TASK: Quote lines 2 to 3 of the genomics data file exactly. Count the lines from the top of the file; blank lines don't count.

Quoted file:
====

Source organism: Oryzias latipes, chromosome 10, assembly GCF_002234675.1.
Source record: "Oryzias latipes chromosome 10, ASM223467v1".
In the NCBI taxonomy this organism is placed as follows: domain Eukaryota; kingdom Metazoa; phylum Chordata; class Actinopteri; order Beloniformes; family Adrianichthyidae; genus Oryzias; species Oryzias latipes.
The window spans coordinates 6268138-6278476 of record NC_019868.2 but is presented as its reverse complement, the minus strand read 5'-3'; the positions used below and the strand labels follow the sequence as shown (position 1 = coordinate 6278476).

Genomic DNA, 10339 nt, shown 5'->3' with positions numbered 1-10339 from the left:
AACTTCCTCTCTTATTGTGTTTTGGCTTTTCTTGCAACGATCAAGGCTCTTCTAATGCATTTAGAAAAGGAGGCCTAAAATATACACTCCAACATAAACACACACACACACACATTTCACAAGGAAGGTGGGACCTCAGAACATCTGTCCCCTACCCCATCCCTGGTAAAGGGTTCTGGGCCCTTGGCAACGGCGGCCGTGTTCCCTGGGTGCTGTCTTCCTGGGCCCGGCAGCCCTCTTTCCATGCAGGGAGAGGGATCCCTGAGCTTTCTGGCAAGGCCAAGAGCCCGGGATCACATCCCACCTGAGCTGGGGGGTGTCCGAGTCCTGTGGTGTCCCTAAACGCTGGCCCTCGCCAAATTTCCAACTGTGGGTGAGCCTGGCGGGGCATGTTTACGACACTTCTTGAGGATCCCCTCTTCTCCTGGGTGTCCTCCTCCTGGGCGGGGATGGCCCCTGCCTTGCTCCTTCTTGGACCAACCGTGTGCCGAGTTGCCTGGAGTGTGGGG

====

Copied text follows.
Source record: "Oryzias latipes chromosome 10, ASM223467v1".
In the NCBI taxonomy this organism is placed as follows: domain Eukaryota; kingdom Metazoa; phylum Chordata; class Actinopteri; order Beloniformes; family Adrianichthyidae; genus Oryzias; species Oryzias latipes.